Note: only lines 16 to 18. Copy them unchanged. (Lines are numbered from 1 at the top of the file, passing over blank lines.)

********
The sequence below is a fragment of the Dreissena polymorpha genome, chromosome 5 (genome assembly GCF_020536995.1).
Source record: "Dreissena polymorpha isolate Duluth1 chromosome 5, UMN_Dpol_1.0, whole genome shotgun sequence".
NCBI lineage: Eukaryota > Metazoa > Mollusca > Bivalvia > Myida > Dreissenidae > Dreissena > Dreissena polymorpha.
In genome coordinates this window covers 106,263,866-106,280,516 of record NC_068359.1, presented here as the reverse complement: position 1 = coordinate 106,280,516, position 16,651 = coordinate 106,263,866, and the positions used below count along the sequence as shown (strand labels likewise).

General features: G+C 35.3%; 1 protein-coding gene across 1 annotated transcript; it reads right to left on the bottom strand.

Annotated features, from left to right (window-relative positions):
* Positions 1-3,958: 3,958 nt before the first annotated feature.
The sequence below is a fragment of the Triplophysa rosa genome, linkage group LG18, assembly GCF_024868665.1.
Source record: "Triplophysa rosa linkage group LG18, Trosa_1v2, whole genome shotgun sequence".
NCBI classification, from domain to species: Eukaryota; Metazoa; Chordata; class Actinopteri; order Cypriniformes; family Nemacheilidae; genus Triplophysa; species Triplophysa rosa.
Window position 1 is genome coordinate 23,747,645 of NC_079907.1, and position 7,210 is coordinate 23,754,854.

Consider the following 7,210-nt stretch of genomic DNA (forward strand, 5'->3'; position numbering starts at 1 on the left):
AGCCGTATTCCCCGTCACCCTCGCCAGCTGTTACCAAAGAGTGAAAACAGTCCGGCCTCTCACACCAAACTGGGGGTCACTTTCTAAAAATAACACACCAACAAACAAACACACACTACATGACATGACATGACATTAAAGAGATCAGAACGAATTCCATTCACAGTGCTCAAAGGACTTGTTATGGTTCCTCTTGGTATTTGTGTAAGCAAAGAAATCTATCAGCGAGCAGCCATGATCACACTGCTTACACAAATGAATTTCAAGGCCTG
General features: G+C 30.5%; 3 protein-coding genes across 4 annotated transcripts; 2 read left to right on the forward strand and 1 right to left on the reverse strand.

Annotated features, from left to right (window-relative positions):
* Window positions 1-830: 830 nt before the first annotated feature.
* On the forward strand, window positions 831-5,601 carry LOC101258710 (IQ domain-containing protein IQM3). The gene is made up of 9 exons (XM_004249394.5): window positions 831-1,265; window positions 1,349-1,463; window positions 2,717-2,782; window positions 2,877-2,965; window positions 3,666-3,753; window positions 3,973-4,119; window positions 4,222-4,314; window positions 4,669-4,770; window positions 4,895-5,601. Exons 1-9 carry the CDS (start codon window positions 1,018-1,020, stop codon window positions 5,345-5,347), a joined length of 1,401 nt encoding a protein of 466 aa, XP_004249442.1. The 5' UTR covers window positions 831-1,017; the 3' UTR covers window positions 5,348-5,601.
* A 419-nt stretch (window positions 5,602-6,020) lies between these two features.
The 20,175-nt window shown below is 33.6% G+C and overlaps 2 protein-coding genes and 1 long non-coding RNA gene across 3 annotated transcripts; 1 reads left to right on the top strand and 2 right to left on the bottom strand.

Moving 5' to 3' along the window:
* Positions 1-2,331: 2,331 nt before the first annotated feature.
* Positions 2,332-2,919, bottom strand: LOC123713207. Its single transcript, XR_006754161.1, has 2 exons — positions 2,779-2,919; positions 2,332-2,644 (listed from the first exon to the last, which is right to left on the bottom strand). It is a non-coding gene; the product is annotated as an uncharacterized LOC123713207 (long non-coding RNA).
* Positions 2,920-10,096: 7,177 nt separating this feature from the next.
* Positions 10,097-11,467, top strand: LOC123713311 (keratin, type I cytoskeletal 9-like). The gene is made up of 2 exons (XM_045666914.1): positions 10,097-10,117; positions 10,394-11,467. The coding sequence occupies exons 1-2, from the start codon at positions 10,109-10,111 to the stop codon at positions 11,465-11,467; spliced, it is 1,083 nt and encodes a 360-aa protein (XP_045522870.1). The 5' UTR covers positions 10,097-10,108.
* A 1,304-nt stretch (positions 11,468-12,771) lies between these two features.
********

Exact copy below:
* Window positions 1-830: 830 nt before the first annotated feature.
* On the forward strand, window positions 831-5,601 carry LOC101258710 (IQ domain-containing protein IQM3). The gene is made up of 9 exons (XM_004249394.5): window positions 831-1,265; window positions 1,349-1,463; window positions 2,717-2,782; window positions 2,877-2,965; window positions 3,666-3,753; window positions 3,973-4,119; window positions 4,222-4,314; window positions 4,669-4,770; window positions 4,895-5,601. Exons 1-9 carry the CDS (start codon window positions 1,018-1,020, stop codon window positions 5,345-5,347), a joined length of 1,401 nt encoding a protein of 466 aa, XP_004249442.1. The 5' UTR covers window positions 831-1,017; the 3' UTR covers window positions 5,348-5,601.
* A 419-nt stretch (window positions 5,602-6,020) lies between these two features.